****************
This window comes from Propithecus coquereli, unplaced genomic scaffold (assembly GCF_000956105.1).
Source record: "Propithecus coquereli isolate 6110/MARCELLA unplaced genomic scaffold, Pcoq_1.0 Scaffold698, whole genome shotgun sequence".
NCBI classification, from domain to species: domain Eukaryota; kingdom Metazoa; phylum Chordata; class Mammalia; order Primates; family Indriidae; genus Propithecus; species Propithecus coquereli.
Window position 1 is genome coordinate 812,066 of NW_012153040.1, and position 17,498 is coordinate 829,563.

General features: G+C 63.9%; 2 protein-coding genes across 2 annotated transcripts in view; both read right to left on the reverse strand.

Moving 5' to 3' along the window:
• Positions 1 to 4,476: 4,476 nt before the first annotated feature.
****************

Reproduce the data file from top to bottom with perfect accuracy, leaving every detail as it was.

This window comes from Propithecus coquereli, unplaced genomic scaffold (assembly GCF_000956105.1).
Source record: "Propithecus coquereli isolate 6110/MARCELLA unplaced genomic scaffold, Pcoq_1.0 Scaffold698, whole genome shotgun sequence".
NCBI classification, from domain to species: domain Eukaryota; kingdom Metazoa; phylum Chordata; class Mammalia; order Primates; family Indriidae; genus Propithecus; species Propithecus coquereli.
Window position 1 is genome coordinate 812,066 of NW_012153040.1, and position 17,498 is coordinate 829,563.

General features: G+C 63.9%; 2 protein-coding genes across 2 annotated transcripts in view; both read right to left on the reverse strand.

Moving 5' to 3' along the window:
• Positions 1 to 4,476: 4,476 nt before the first annotated feature.